It's hard to get analysis right. Even when you do, it's hard to get it consistently right. Good process is very much about protecting ourselves from the things that cause mistakes so that we have a chance to be consistently correct. In two previous posts, I’ve listed eight different common sources of error in web analytics:
1. Self-Interested Measurement: Finding what you expect in the data
2. Lack of Statistical Significance: Believing small variations or tiny samples to have much more significance than they really do.
3. Unreliable data and what to do about it: Trending bad data or “getting over” critical data quality issues
4. Siloed Optimization: Improving one channel at the expense of others
5. Metric Monomania: Over-reacting to changes in individual KPIs
6. Tactical Focus: Concentrating on micro-analysis and missing the important information.
7. Self-Selection: Reversing cause-and-effect and thinking related items are necessarily causal.
8. Navigation Structural Influences: Reversing cause-and-effect and evaluating content performance without factoring in the influence of site structure.
So now it’s finally time to tackle some possible organizational responses to each of these. There is no one single solution that encompasses them. In general, I’ll suggest a specific organizational structure, process or analytic tactic designed to combat the influence of each error factor. Add them up, and I’m hoping that they’ll form a significant part of an overall picture of a good web analytics process. Remember, I’m not suggesting that all process is driven by error theory – so I’m not going to trouble myself to elaborate a complete process design. But I am suggesting that ANY web analytics process design should include these components or risk significant and continued misuse of web measurement.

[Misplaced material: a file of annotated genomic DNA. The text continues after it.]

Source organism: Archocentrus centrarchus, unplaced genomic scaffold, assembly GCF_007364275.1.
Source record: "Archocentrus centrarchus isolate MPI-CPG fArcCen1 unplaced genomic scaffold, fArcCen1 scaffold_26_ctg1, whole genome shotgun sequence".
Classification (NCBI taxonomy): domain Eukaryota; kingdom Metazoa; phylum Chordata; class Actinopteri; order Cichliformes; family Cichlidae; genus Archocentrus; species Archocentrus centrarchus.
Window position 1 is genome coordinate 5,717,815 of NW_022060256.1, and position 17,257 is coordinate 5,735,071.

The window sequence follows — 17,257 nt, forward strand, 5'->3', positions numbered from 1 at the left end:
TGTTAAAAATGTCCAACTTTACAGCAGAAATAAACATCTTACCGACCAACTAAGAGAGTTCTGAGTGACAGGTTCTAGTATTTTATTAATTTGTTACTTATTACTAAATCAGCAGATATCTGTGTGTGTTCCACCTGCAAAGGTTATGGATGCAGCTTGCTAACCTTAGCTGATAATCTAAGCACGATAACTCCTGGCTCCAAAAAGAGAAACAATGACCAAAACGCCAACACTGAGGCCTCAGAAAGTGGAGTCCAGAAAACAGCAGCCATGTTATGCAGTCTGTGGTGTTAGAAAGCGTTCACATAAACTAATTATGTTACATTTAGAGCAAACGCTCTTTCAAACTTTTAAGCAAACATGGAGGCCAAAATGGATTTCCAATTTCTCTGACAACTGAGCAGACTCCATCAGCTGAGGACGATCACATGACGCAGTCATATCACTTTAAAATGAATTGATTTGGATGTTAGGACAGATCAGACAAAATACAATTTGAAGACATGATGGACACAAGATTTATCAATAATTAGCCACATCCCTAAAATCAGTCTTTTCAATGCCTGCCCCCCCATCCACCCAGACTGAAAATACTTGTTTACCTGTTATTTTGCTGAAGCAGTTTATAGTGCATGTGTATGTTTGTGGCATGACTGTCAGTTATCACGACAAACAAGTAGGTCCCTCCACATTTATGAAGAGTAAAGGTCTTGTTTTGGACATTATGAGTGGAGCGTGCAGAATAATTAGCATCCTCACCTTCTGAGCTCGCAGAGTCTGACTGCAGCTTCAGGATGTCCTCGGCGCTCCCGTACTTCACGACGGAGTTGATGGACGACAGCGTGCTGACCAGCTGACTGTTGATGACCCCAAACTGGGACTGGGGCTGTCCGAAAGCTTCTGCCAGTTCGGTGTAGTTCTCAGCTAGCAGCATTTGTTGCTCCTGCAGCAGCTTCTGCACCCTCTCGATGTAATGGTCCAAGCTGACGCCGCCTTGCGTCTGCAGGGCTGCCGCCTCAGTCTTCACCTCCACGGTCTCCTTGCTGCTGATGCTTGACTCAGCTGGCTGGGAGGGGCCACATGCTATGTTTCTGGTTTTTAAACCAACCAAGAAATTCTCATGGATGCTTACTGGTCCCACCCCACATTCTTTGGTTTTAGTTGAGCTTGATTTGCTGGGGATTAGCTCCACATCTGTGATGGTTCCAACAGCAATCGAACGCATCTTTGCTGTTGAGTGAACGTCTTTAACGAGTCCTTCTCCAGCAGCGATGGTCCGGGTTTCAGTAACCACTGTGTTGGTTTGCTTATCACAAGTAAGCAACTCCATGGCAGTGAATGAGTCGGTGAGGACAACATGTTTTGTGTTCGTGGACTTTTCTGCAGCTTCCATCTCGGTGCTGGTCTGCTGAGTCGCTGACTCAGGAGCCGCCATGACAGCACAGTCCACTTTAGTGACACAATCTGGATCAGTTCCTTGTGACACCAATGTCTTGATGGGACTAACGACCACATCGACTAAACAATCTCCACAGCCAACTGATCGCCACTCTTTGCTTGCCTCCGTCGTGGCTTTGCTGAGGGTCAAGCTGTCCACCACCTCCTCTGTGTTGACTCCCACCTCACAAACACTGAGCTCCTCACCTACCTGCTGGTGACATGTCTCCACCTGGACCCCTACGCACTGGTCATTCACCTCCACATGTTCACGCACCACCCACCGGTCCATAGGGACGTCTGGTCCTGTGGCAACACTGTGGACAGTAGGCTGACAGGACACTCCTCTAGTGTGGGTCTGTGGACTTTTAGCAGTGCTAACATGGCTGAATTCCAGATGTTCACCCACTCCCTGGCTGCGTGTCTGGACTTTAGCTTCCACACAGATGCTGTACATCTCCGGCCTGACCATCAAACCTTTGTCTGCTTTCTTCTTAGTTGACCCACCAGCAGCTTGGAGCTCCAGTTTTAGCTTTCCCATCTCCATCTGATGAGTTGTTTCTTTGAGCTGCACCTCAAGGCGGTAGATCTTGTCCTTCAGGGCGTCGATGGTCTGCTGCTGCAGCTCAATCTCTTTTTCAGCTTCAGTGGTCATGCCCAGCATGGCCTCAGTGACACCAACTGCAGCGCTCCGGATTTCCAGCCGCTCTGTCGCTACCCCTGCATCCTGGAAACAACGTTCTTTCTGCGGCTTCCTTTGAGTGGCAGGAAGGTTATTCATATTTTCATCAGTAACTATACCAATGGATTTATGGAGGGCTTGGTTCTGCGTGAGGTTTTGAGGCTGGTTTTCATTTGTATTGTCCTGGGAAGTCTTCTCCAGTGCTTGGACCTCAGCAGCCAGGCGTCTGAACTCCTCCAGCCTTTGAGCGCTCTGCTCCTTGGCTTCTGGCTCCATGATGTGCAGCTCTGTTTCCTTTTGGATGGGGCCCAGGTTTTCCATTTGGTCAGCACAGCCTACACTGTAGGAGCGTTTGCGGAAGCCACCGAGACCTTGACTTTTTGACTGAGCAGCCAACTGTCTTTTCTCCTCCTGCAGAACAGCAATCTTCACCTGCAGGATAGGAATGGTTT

This is such a large problem in all measurement that there are many different aspects of a cure. From an organizational perspective, I think the single most important point is that your web measurement should always be quasi independent from your tactical implementation teams. This goal is complicated by the fact that measurement needs to be close to those teams or it will not understand what to measure and it will not be able to communicate results effectively. So the really tricky goal is integration without co-option. I think this is best accomplished by having measurement report up at a fairly senior level and outside the daily operational responsibilities. In other words, if measurement is being directed and consumed at the VP Marketing level, it shouldn’t report there but up at least one-level. I’d also have measurement report up to two different organizations – perhaps the C-Level Strategy as well as within Marketing. In this way, measurement is never entirely co-opted to the interests of one department. No matter what strategy you adopt, you’ll never avoid the problem of self-interested measurement. On the other hand, if you build in too many checks-and-balances, you’ll never get anything done. It’s a question of balance, obviously. But for many organizations that simply grow measurement underneath the most important consumers, it’s a question of serious imbalance.
There are also some essential analytic processes that an organization can commit to that will help prevent too much self-interested measurement. One of the simplest and most important is to demand that all projects specify specific measurement criteria for success before they are deployed. This is a powerful tool for organizational discipline. And it is critical that it be done before deployment. As I’ve said often, it’s always possible to find some evidence of success when you are allowed to choose the measure of success after the fact. By committing to the criteria for success beforehand, the possibilities for egregious self-interested measurement are greatly reduced.
A third, extremely common manifestation of self-interested measurement is in the surprising practice of allowing vendors to measure their own performance. Whether it is SEO, PPC or web design, the idea that your vendor should be setting the success goals or providing the measurement for their own performance is dreadfully wrong. It isn’t a question of honesty. We are all simply too keen to read the data as we wish to see it. Independent measurement is essential just as is independent software testing. It’s not because developers are out to lie about bugs in their software – they just can’t recognize them. Believe me, this is true for all of us.